Striking a balance, Zambia
I already had a picture in my head.
That’s the opposite of the way I usually work. Most of the time I try to empty my mind of preconceived images in order to be open to whatever the situation brings. I want to see the light, to feel people interacting, to notice the unexpected, and then to be ready for the peak moment that tells the story.
But this time I could already visualize the picture. The challenge was finding it. My assignment in Zambia was for a pivotal World Vision magazine feature story on water (read it here!), and I had to come back with a dynamic cover shot. I pictured golden water flowing from a faucet backlit by a rising or setting sun, and a silhouetted child drinking.
So the World Vision staff in Zambia staff helped me search for the perfect location. We needed an open faucet with a clear view to the horizon in the direction of the rising or setting sun. This was the first big hurdle. Almost all the World Vision-drilled boreholes were topped by hand pumps, and, for sanitary reasons, most of these had walls built around them.
Finally we found the right faucet in Sinazongwe, next to the home of sponsored girl, Mutinta. Their massive mango grove faced west, and between the vegetable gardens and the home I was quite certain I would be able to catch sunrise directly. The faucet was fed by a solar pump from a World Vision borehole and served nearby families.
Then disaster struck. From past experience, I knew an out-of-focus rising sun would look much bigger if I used a long telephoto lens. But my primary long lens, my 70-200/2.8, had started acting weird. Violently bumpy roads and years of heavy use had finally taken their toll. The lens stopped focusing on any part of the frame but the center, and even there it wasn’t quite right.
Fortunately I had a back-up 85mm lens with me. My other main lens, my 17-35mm, also malfunctioned on the trip, something I’ve never had happen before in decades of work. These lenses are built for professional abuse, but I’ve learned to always bring backups. So I carry two camera bodies, an all-purpose general lens like a 24-85mm, extra cords, and a second card reader — and I back-up images to at least one extra hard-drive each night.
The next step should have been hard, too. But if you’ve ever met Zambians, you’ll know they are the most gracious, hospitable people on the planet. When I asked World Vision colleagues Davison Phiri and Collins Kaumba (a talented photographer) if they minded waking up with me at 4 am to make the 2+ hour drive back to Mutinta’s house for sunrise, they didn’t hesitate.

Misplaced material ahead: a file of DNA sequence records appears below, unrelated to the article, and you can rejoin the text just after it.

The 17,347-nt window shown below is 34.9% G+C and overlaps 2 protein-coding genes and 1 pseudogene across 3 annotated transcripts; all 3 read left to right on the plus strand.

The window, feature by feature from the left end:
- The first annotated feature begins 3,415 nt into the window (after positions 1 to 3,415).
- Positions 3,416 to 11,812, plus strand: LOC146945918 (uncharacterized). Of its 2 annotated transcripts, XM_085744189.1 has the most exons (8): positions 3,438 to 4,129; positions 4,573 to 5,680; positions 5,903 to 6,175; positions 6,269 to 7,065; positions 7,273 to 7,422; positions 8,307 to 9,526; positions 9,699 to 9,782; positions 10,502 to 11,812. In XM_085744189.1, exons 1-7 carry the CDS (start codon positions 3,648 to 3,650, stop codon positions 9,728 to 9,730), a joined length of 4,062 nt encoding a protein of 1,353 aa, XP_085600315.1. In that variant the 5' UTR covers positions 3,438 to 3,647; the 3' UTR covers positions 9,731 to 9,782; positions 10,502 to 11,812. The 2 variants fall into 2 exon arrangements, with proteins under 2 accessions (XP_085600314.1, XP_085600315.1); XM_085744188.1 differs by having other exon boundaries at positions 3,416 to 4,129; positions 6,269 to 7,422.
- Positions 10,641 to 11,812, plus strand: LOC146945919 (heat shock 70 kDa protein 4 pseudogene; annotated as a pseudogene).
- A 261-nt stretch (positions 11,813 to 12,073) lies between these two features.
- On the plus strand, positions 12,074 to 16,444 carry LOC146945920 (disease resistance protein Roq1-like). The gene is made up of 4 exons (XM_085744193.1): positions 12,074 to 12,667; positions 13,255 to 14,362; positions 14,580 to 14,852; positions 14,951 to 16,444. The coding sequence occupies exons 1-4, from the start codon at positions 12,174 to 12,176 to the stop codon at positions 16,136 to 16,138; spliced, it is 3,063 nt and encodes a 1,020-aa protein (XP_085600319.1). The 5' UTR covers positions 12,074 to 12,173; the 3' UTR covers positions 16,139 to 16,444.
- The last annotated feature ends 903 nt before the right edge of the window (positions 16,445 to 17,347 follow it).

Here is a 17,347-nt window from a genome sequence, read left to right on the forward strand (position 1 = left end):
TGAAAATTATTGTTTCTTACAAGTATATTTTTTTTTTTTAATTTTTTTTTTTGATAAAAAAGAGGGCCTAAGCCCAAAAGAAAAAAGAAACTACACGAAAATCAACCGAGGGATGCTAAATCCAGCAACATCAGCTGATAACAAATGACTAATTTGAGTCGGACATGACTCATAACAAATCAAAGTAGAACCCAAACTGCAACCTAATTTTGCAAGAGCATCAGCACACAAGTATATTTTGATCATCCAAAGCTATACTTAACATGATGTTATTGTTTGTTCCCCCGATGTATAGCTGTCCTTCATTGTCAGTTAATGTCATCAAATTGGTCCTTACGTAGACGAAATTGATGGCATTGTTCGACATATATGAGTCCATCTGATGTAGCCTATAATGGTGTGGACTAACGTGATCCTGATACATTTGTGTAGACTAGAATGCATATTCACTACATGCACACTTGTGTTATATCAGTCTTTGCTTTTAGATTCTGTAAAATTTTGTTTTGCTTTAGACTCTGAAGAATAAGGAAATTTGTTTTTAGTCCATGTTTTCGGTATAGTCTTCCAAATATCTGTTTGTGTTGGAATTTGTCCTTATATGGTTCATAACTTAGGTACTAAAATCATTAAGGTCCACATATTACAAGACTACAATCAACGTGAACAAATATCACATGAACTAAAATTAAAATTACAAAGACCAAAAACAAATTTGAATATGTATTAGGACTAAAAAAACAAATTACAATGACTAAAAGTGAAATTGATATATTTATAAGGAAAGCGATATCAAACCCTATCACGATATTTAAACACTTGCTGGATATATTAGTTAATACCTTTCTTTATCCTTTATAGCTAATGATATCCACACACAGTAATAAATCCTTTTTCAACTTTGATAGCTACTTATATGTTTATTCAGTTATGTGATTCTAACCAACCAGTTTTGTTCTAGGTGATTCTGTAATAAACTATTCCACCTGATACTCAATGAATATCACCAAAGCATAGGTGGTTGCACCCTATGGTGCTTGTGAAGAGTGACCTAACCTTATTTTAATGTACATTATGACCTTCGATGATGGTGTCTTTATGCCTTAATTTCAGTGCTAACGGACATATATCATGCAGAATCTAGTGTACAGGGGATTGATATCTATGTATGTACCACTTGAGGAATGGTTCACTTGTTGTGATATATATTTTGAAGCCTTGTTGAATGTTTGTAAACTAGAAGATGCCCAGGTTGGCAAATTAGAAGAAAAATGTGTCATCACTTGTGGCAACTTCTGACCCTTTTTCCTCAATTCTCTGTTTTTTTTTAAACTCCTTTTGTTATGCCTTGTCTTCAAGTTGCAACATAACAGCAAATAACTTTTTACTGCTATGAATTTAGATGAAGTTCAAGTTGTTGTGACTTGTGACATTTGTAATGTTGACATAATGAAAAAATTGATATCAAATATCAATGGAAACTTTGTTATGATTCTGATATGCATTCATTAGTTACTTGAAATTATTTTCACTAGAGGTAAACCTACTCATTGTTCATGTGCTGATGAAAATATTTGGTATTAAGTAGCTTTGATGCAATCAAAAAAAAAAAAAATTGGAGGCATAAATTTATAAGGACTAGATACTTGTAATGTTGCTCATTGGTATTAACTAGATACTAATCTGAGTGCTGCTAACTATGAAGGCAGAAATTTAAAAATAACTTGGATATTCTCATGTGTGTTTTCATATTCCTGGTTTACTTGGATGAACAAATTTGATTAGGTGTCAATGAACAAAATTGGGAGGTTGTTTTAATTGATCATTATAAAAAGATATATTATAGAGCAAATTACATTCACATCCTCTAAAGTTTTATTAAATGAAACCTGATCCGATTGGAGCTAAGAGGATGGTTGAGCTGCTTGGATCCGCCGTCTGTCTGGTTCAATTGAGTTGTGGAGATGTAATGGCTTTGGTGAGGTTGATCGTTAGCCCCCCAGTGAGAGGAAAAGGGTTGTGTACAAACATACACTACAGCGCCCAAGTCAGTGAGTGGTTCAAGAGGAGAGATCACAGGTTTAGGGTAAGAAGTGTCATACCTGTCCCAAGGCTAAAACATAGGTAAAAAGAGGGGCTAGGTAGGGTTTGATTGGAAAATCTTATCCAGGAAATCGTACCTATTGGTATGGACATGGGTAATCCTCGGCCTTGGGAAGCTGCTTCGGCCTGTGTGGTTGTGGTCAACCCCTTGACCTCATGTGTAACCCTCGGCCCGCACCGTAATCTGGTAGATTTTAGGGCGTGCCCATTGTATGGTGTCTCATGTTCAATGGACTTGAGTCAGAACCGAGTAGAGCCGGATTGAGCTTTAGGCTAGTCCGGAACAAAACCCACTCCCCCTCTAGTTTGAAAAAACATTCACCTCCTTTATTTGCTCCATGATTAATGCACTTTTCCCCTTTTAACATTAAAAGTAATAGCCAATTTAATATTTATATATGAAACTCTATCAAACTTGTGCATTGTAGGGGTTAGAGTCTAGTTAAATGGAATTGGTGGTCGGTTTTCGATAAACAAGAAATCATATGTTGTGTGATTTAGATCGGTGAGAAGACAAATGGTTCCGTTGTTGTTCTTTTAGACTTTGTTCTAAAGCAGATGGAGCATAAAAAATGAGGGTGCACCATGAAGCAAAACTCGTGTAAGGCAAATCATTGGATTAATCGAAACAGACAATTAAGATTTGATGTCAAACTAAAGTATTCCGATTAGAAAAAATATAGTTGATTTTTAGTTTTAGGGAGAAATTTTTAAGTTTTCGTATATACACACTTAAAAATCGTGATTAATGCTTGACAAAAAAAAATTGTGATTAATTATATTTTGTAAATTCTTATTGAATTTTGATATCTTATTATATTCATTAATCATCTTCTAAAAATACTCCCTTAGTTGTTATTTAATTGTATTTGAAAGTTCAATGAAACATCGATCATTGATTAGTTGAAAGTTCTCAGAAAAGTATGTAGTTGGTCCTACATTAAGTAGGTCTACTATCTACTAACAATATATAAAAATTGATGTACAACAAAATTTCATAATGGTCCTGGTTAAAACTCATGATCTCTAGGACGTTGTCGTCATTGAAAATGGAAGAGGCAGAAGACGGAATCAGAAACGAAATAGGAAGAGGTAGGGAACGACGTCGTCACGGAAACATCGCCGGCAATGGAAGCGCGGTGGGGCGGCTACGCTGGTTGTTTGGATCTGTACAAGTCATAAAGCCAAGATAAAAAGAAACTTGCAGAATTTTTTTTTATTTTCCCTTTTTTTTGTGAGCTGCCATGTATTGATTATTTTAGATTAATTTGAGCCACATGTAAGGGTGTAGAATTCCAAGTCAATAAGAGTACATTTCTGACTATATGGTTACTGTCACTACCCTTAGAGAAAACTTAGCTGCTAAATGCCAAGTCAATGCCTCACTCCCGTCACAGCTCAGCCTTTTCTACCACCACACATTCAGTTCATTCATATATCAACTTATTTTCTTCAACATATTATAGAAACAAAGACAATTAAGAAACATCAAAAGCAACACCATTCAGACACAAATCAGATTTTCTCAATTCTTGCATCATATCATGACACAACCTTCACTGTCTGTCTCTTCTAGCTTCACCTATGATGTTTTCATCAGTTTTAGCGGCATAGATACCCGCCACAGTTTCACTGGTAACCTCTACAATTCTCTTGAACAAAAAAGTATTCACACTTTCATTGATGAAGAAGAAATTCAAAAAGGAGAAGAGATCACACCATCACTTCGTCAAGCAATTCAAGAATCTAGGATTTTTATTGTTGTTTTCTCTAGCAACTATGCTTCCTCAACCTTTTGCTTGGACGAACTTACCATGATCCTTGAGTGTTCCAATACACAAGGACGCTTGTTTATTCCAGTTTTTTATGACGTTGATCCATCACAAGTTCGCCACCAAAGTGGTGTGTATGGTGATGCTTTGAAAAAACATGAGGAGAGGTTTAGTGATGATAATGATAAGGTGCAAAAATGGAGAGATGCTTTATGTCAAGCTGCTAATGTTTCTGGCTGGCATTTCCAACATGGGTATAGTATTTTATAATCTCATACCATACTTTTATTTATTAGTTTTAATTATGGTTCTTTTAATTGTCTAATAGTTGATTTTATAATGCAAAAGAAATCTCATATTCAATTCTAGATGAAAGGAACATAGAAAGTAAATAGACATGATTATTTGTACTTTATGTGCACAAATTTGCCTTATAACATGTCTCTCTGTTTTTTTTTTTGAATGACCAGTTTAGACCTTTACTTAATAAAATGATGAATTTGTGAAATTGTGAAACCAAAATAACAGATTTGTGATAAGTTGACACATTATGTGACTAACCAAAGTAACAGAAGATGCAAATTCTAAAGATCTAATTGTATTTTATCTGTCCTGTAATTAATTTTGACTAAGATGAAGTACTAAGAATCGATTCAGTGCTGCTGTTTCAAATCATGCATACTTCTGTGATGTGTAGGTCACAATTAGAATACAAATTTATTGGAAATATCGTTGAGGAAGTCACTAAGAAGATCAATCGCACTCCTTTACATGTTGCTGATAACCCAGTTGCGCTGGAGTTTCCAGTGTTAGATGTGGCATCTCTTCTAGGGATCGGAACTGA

We stood by the tap in the dark, waiting for a glimpse of light. Neighborhood kids came to watch the show, so I knew I’d have plenty of subjects to photograph. Someone ran to turn the water on early (it usually doesn’t get turned on till first light).
And then there was a warm glow on the horizon, right where we expected it to be, and everyone scrambled into action. Close to the equator the sun seems to race up and down much faster than I’m used to here in the north, so I only had about 20 minutes to work. We put a bucket under the tap and turned it on full force. Kids took turns drinking or standing by the tap, while others whisked full buckets of to water the nearby vegetable plot.
It was a blast, a group performance.
I alternated between an 85mm and 50mm lens, using a high shutter speed to freeze water drops. I metered off the sky away from the sun to keep the kids in silhouette, trying to focus carefully while looking right into the sun. With the 85mm I used as large an aperture as possible to try to make the sun prominent. I used a bigger depth-of-field with the 50, hoping to overcome focus challenges with the wiggly kids. I missed having a good tripod — that would have made it so much easier. Next time…
The balance between preconceived pictures and spontaneous moments is a delicate one. In this case I was trying to illustrate a concept, to create an iconic image, and I was careful to pick an actual World Vision tap and kids from our project area who really drink from it. But the only back-up I have for a controlled set-up is another created one, and my imagination and directorial abilities are limited. This time, the rising sun, the flowing water, and the sweet kids came through for me.